• Once you have created your draft vows share these with your celebrant who can help you refine them if needed
  • Remember you don’t have to make the same promises to each other, choose what works best for you
Example wedding vows:

Helen, I will always love and respect you

I invite you to share my life as I hope to share yours

I promise to support you and help you to follow your dreams

I will try to bring you happiness and laughter

I will seek to achieve with you the life we have envisioned

Throughout our lives whatever our future may hold

 

Joe, you are my best friend and livelong partner

I promise to laugh with you, cry with you, and grow with you

I promise listen to you and to learn from you

I will love you when we are together and when we are apart

I will have faith in your love for me

Through all our years and all that life may bring us

Symbolic gestures for your wedding ceremony

Symbolic gestures add an extra dimension to any wedding ceremony making it more personal and memorable for you as a couple and your guests. There are plenty to choose from that work really well with humanist wedding ceremonies, here’s just a few of my current favourites…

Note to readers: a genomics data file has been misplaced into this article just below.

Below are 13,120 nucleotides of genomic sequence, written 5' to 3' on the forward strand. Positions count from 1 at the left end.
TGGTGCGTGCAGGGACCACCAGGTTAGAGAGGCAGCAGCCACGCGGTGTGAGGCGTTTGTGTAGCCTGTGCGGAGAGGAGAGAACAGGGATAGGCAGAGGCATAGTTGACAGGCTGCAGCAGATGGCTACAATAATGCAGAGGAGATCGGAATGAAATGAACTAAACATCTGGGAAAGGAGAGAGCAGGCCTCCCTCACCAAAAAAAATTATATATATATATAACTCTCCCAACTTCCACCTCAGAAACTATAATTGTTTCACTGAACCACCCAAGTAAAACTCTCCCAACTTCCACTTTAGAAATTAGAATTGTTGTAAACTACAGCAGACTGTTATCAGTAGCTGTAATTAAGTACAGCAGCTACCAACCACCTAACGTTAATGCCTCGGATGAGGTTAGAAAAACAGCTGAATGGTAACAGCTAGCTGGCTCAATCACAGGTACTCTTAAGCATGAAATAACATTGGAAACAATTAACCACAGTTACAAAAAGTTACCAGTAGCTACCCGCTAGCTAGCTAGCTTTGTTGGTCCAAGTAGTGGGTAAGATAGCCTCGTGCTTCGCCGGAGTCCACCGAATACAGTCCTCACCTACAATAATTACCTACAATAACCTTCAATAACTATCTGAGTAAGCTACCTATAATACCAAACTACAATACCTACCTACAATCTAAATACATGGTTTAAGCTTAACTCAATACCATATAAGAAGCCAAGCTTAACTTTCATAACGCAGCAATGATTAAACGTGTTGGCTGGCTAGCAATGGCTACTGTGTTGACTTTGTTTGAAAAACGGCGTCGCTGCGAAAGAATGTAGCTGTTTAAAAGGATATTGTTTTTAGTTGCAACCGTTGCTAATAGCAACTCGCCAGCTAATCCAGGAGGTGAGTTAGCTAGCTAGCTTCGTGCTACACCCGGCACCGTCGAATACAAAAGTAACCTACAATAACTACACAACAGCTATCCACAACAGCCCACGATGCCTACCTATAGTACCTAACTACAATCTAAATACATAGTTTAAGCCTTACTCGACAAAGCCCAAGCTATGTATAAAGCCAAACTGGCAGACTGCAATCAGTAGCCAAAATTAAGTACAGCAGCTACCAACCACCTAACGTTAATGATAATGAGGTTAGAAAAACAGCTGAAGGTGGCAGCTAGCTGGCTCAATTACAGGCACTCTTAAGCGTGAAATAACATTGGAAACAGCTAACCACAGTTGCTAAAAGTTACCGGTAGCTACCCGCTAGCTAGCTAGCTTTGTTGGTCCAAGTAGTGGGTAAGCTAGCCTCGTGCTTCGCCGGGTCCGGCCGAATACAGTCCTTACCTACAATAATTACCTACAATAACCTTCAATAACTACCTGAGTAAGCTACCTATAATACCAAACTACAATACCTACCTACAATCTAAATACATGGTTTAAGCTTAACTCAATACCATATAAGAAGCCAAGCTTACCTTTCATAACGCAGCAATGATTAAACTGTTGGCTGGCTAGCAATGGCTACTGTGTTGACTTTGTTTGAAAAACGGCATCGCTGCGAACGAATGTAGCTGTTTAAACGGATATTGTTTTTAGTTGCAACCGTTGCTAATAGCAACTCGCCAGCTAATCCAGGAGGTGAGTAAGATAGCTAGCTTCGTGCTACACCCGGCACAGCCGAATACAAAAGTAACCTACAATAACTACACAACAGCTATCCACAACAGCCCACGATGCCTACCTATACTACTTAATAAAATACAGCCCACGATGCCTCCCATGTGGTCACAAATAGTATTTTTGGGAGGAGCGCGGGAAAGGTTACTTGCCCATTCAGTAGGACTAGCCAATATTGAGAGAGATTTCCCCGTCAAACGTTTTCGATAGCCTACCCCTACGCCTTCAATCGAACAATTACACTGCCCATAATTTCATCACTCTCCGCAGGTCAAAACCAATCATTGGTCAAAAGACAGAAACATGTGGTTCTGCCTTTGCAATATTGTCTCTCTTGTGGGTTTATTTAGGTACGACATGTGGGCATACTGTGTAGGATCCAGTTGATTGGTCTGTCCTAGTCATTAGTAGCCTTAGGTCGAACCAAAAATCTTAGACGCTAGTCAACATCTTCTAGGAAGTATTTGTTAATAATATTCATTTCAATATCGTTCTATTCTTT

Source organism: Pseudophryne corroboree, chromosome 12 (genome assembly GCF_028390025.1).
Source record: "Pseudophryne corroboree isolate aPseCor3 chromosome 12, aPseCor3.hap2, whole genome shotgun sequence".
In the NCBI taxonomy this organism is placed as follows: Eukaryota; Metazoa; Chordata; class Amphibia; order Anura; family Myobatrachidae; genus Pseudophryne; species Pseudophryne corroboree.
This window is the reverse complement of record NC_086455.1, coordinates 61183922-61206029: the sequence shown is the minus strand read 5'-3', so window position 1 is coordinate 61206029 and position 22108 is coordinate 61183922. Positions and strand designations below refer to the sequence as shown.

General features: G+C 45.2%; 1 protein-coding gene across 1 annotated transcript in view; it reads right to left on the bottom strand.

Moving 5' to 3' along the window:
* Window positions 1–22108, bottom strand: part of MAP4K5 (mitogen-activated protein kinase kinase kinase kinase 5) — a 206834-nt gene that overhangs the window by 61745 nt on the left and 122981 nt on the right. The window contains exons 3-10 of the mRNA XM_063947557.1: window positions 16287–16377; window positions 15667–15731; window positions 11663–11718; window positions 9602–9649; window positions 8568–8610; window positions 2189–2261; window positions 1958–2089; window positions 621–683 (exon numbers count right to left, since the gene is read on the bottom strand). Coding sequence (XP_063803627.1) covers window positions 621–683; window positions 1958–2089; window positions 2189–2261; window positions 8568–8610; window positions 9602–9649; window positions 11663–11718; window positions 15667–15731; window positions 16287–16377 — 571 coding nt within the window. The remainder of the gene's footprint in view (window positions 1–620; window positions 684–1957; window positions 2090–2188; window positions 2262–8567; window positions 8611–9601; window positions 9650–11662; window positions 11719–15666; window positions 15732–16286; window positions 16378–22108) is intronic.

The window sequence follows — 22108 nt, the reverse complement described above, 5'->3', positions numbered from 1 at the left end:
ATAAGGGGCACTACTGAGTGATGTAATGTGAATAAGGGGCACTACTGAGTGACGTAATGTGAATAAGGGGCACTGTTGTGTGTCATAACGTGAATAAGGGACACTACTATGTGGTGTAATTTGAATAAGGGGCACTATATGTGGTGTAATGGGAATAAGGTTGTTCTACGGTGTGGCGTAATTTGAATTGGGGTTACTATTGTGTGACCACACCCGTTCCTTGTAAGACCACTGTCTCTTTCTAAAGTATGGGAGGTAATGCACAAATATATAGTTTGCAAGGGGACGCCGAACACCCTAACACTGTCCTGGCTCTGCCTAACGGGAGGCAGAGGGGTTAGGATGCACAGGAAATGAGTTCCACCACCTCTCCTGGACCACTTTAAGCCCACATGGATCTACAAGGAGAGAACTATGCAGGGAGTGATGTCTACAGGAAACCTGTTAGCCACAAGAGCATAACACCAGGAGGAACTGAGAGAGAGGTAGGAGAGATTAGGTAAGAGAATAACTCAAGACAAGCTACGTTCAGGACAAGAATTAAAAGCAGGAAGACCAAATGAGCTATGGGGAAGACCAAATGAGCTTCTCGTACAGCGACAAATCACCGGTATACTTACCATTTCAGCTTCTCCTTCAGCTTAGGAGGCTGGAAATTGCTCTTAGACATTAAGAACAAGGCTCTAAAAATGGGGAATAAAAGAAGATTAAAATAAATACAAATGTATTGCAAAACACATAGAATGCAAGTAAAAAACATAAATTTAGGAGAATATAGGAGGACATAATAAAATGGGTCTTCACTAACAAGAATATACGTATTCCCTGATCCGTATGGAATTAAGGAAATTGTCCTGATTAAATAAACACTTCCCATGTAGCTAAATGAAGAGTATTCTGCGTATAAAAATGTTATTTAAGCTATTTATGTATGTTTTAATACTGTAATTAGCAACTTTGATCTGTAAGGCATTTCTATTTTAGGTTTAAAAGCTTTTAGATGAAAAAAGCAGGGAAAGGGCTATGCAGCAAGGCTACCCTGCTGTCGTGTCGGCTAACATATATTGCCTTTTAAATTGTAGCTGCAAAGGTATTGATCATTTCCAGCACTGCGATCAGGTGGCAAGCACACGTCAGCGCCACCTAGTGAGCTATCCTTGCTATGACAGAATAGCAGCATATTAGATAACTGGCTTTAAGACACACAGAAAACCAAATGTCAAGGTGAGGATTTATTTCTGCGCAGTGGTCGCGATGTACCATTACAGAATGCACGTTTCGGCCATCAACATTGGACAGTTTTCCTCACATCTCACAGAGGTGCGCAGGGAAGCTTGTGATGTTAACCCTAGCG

Hand fasting ceremony

This is the best known symbolic gesture for weddings and involves tying ribbons around the hands of the couple whilst a hand blessing is read out, or the couple making promises to each other with the ribbons being tied by a friend or family member for each promise. The ribbons are then pulled by the couple to create a Celtic love knot or a chain of promises. In each case it has real visual impact and provides keepsake from your ceremony. And it is steeped in tradition, this is where the phrases ‘tying the knot’ and ‘binding agreement’ originate.

Hand fasting ceremony

Ring warming ceremony

Ring warming is a great way of getting all of your guests involved in your wedding ceremony. Each guest is asked to take hold of the rings, which are tied with ribbon to a ring dish or wooden disc, and to privately bless the rings with their love and wishes for your future life together. This takes place during the ceremony and once the rings have been passed around all your guests they will be warmed with everyone’s blessings for you to then place on each other’s fingers. A really inclusive symbolic gesture for your wedding.

Ring warming ceremony

Sand blending ceremony

Particularly good for weddings by the sea, but sand blending ceremonies and work well anywhere and are a brilliant way of visually representing two families coming together. If you have children, either together or from previous relationships, this is a good way to help them feel part of your wedding too. Different coloured sands represent your families and are poured into a glass jar by each person, initially separately, and then together so the sand begins to blend in the jar. Promises can be made as the sand is poured by each family. The jar is then sealed as a keepsake of your special day.